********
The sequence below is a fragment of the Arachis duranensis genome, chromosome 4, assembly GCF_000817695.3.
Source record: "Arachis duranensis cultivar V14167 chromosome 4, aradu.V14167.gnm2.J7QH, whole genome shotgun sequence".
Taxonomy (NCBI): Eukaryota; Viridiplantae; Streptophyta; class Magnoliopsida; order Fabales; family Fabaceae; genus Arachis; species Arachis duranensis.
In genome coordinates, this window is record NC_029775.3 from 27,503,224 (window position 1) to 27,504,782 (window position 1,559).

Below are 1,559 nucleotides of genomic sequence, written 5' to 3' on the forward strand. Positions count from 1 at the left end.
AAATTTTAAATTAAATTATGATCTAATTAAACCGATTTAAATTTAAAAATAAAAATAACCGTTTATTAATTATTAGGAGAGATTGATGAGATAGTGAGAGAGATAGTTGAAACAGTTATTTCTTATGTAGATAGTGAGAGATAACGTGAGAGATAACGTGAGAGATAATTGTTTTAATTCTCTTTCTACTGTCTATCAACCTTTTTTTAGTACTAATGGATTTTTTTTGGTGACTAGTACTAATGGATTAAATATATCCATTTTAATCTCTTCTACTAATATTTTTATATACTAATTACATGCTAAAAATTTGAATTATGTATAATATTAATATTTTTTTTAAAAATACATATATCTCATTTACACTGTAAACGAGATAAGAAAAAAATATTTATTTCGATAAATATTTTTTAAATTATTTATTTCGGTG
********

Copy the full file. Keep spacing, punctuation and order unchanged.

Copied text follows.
The sequence below is a fragment of the Arachis duranensis genome, chromosome 4, assembly GCF_000817695.3.
Source record: "Arachis duranensis cultivar V14167 chromosome 4, aradu.V14167.gnm2.J7QH, whole genome shotgun sequence".
Taxonomy (NCBI): Eukaryota; Viridiplantae; Streptophyta; class Magnoliopsida; order Fabales; family Fabaceae; genus Arachis; species Arachis duranensis.
In genome coordinates, this window is record NC_029775.3 from 27,503,224 (window position 1) to 27,504,782 (window position 1,559).

Below are 1,559 nucleotides of genomic sequence, written 5' to 3' on the forward strand. Positions count from 1 at the left end.
AAATTTTAAATTAAATTATGATCTAATTAAACCGATTTAAATTTAAAAATAAAAATAACCGTTTATTAATTATTAGGAGAGATTGATGAGATAGTGAGAGAGATAGTTGAAACAGTTATTTCTTATGTAGATAGTGAGAGATAACGTGAGAGATAACGTGAGAGATAATTGTTTTAATTCTCTTTCTACTGTCTATCAACCTTTTTTTAGTACTAATGGATTTTTTTTGGTGACTAGTACTAATGGATTAAATATATCCATTTTAATCTCTTCTACTAATATTTTTATATACTAATTACATGCTAAAAATTTGAATTATGTATAATATTAATATTTTTTTTAAAAATACATATATCTCATTTACACTGTAAACGAGATAAGAAAAAAATATTTATTTCGATAAATATTTTTTAAATTATTTATTTCGGTG